Mount Sparrowhawk

Elevation (feet): 10,239
Elevation (meters): 3,121
Continent: North America
Country: Canada
Range/Region: Canadian Rockies
Province: Alberta
Latitude: 50.940636
Longitude: -115.264778
Difficulty: Scramble
Best months for climbing: Jul, Aug
Nearest major airport: Calgary, AB
Convenient Center: Canmore, AB

Thanks to Craig Knelsen for adding this peak.

This is a 4400’+/- ascent day. Mount Sparrowhawk can be a scramble or ski and is in both the "Scrambles in the Canadian Rockies" book as well as Chic Scott’s "Canadian Rockies Summits and Icefields". I chose to go in between these seasons making an interesting trip of it. Park along the Smith-Dorrien (Spray Lakes Road) Trail approximately 23 km south of Canmore (gravel road). If snow is not blocking the entrance, you can park in the Mount Sparrowhawk picnic turnoff, otherwise park several hundred meters south of this location along the road.

Route Description

Ski or hike parallel to Sparrowhawk Creek through sparse trees on a bench above the left bank for about a 300’ gain and then leave the creek as it curves right and proceed straight up into the forest due east. Continue through the trees gradually gaining elevation to reach the top of a beautiful vista of Alpine growth, Aspens and Larches with 360 degree views at 8000’. You are at the bottom of a cirque of sorts. To the left is avalanche danger below cliffs, stay right and aim for a break just under an east facing large rock thrust called Reeds Tower. Descend into the bowl and ascend to the col of Reeds Tower at approximately 8800’ and gain the more moderate angled slopes above. Ascend the upper west slopes of Mount Sparrowhawk aiming for the right side of the summit block, approximately 1300’ elevation gain. You cannot ski the last 300’ on the southeast corner of the summit block, but it can be ascended in winter or summer. Return the same. The descent can be rapid, particularly if you have an alpine ax and can find the wind blown crust. Of course if you have skis, you will be back in time for another cappuccino.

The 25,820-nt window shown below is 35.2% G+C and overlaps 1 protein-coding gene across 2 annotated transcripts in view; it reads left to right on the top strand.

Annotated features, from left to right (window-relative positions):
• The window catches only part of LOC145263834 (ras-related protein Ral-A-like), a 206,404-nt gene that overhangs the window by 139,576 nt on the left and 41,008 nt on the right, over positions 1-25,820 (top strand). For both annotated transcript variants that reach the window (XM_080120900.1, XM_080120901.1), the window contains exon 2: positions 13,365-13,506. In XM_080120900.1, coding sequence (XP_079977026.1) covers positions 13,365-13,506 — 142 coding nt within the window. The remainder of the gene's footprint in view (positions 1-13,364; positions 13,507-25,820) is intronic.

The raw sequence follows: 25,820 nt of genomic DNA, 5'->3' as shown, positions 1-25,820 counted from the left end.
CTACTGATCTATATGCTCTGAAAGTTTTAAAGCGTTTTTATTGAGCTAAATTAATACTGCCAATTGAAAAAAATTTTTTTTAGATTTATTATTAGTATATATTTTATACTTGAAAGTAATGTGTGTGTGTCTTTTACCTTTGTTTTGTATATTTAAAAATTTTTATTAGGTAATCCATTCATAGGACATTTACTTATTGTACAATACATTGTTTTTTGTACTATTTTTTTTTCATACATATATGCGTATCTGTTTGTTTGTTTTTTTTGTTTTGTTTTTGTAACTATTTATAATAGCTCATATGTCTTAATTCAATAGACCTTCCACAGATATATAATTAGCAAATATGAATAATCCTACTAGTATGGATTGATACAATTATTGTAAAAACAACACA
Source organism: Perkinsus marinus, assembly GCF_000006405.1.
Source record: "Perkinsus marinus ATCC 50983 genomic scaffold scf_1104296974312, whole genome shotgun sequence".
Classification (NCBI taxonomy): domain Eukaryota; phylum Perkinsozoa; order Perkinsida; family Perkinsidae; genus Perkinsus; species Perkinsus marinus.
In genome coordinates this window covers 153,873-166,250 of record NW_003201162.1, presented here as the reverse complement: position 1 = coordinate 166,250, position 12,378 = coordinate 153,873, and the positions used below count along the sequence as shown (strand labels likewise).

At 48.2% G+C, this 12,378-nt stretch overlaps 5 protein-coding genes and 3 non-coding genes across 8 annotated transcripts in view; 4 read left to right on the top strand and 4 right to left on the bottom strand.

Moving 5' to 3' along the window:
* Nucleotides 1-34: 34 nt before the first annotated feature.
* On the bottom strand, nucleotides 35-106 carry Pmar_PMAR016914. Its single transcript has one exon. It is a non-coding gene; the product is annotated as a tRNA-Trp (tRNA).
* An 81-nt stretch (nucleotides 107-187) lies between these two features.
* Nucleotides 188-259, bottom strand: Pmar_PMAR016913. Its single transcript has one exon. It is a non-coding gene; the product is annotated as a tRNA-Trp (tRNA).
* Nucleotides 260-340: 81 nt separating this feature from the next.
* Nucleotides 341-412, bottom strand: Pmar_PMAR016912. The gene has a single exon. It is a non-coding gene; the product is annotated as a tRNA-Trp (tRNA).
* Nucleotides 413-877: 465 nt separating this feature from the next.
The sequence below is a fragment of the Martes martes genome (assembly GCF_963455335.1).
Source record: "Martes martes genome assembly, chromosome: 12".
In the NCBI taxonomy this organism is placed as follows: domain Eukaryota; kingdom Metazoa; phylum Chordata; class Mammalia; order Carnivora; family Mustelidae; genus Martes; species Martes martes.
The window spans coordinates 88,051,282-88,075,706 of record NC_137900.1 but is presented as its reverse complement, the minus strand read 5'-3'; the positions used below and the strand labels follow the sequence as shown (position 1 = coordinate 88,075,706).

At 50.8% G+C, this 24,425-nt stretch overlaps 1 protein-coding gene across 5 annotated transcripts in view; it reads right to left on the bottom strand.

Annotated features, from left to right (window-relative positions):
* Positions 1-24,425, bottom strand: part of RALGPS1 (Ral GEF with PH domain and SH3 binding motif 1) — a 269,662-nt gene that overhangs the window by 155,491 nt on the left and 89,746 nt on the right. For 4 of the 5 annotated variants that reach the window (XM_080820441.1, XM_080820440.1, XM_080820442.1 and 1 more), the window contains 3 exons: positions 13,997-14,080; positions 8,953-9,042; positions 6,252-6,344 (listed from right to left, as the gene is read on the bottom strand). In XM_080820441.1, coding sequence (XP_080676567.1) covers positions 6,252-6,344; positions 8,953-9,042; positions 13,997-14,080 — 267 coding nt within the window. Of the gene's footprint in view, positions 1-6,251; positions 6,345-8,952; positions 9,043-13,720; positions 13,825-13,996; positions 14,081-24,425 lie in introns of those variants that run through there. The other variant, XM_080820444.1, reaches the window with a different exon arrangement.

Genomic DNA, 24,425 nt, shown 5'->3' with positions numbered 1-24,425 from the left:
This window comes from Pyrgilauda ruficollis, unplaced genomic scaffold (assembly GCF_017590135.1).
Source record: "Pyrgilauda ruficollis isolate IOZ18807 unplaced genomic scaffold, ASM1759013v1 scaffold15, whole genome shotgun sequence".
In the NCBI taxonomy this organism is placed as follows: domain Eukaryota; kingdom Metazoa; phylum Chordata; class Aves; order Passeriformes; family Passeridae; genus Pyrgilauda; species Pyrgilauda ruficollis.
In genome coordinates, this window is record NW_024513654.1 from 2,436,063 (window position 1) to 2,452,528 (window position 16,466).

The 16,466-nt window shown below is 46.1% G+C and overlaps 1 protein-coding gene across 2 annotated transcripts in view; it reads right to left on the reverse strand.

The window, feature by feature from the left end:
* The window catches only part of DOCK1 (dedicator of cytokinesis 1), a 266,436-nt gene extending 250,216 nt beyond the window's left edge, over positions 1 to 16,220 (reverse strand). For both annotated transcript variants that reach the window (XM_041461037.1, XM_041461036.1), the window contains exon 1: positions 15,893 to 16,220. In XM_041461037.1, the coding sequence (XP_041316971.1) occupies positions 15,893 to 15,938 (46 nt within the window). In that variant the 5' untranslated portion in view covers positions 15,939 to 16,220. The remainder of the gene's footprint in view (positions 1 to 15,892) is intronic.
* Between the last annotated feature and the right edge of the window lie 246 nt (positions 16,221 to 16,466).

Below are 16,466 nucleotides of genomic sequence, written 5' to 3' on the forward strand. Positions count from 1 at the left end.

Mount Sparrowhawk can hold tons of snow during any season. I ascended during September and would rather have carried skis or snowshoes for the final 2000’. I was in waist deep snow on the low angled slopes. I definitely recommend this as a ski outing in winter versus a scramble in summer. Mount Sparrowhawk is connected via a long southeastern ridge to Mount Bogart, a popular pyramid shaped landmark in the heart of Kananaskis Country.

Essential Gear

Winter-Skis, Skins, Goggles, Gaiters, etc

Summer- Gaiters, Bear Spray, Alpine Ax.

Thanks to Craig Knelsen and Dow Williams for contributing to these details. (View history)

Weather

The following weather information is provided for the nearest supported peak. The weather icons reflect weather conditions from the base of the mountain, while the wind, temperature and humidity reflect conditions at the summit.

Weather by meteoexploration.

Trip Reports

NOTE: Trip reports were previously called "Summit Logs" - same feature, new name

There are 5 trip reports for Mount Sparrowhawk.

Select any entry from the list below:

  • Log #20896 - by Margaret MacBurnie on July 23, 2007
    George and I arrived at the parking lot and set out on the trail just before 10 a.m. The trail was easy to find and very nice to travel. We encountered one other couple on their way down to take a...
  • Log #19121 - by Dow Williams on Feb 14, 2006
    This was one of those weather days where you had to walk into the storm to summit. I took my trusted companion BJ on this one and hit 6' visibility and deep snow. So I anchored him down with my ice...
  • Log #13603 - by Peter Stolc on Oct 20, 2003
    28 September 2003, We went up on the Mount Sparrowhawk. In the morning it was sunny, but when we got there clouds were hiding south side of the mountain chain. But it was exciting and beautifull. I...
  • Log #13604 - by Tim L. Helmer on Oct 12, 2003
    Mount Sparrowhawk is an excellent scramble in the Kananaskis provincial Park located in the Canadian Rockies. The day I went up, alone, was sunny, warm and there was a trace of smoke in the air....
  • Log #13605 - by Craig Knelsen on Feb 19, 2000
    See the URL for a trip report. If you like solitude, this peak is for you. No people or animals encountered on the trail.